In that case, part of our mental illness may be due to our ancestors’ traumas (before our conception). Do you think that this may be true? And if so, do you think that such epigenetic modifications can be reversed? (excluding nonsense therapies such as past lives regression)

    1. Hi Philip. You are discussing the work of Kerry Ressler who is working with my colleague Justin Feinstein. No doubt about inheritance of father's sperm and other hereditary elements. But it seems to me that the traumas during womblife and birth are primordial. You may be carrying it all too far but I will write on this after I discuss with Justin. art. good comment

    2. Yes, I think that, when referring to methylation, it is important to associate it with specific genes in the DNA of specific cells. Otherwise, it is a very general phenomenon in development and in many diseases. For example, to a large extent, it is what makes a liver cell different from a brain cell, because it affects the expression of specific genes. It is also inheritable, in the sense that a dividing cell passes it to the two daughter cells.

      It appears that traumas during womb life result in the methylation of some genes in some brain cells of the fetus. Because these brains are still developing, the particular dividing methylated cells pass this to their progeny, resulting subsequently in a large population of cells in the brain of the adult in which the imprint is present (these particular genes are methylated). In that sense, the earlier the trauma, the worse it is, because the affected cells will still divide many times.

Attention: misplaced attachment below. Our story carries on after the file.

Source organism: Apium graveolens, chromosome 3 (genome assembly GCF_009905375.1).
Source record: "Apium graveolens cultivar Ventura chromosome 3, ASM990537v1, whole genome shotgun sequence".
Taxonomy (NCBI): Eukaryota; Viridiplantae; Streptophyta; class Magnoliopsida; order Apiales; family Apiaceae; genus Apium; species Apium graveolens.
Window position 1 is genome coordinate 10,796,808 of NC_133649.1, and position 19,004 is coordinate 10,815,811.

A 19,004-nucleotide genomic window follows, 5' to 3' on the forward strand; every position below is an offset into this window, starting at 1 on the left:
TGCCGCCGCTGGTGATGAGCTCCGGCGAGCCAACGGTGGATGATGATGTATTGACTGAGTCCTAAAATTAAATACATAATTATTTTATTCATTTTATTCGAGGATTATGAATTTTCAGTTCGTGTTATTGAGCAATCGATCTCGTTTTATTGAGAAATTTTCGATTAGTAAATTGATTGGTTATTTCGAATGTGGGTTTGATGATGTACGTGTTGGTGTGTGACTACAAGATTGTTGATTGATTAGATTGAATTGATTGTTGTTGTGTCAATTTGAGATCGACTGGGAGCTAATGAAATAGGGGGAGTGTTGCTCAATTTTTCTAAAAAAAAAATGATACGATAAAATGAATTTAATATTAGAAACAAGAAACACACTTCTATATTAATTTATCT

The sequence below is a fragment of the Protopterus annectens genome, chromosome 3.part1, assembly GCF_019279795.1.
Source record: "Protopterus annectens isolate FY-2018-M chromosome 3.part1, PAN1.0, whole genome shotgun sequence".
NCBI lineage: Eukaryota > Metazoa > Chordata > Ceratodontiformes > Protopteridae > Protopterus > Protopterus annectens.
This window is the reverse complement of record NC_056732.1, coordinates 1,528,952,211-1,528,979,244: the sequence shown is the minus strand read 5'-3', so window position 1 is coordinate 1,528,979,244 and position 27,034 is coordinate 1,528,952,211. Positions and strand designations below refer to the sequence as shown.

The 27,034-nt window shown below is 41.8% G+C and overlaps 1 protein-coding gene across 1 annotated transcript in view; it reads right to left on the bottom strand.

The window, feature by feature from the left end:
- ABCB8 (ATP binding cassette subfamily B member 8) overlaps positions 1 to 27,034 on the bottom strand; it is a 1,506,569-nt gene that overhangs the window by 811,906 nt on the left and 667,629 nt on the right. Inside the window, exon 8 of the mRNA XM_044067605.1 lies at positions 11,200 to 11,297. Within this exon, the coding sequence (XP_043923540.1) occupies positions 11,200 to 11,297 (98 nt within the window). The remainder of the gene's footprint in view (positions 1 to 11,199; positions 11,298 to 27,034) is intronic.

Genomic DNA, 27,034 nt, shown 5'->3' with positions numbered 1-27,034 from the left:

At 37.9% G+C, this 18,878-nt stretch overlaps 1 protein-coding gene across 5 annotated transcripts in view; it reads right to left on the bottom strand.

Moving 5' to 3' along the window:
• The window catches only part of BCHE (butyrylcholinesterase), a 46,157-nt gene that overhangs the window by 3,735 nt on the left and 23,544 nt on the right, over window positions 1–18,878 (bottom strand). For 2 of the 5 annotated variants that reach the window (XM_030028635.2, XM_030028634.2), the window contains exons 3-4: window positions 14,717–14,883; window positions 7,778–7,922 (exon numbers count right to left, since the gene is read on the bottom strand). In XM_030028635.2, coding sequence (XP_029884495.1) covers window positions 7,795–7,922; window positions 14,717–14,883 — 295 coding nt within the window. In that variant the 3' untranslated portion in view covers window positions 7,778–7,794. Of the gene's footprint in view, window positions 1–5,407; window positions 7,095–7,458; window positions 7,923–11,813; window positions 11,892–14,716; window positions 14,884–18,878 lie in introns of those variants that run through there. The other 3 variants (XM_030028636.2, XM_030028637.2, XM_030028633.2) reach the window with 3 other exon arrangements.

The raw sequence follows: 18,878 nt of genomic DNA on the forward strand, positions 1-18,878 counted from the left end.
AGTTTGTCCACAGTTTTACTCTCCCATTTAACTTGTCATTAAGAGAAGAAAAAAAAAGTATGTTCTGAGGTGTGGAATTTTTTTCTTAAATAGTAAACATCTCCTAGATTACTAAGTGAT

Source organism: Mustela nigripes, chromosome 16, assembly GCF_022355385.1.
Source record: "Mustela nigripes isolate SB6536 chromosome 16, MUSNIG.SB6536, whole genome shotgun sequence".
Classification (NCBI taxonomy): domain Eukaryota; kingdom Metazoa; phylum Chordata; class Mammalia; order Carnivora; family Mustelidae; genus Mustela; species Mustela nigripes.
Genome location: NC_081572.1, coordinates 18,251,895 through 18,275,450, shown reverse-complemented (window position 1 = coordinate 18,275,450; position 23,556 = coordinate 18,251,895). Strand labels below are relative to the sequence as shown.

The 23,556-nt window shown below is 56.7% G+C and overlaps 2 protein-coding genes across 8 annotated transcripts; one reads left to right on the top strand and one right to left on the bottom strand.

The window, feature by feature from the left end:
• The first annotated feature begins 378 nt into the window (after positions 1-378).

But the above concept is different from parents passing epigenetic changes to their children. For this to happen, the imprint must also be present in the sperm/egg of their parents, and this is still a mystery (news feature in Nature about Ressler’s work: So indeed, this is carrying it all too far in the context of therapy, but such mechanisms may have some interesting relationship with what Jung saw as “collective unconscious,” etc.
      Best wishes.

    3. Hi Philip & Art,

      I think this is very important and although the 'mechanism' for transmission through the sperm (or the egg) has not YET been identified it seems obvious to me that some how through one single sperm / egg you will inherit a 'ghost /shadow/imprint ' of some of (if not all) of your parents experiences.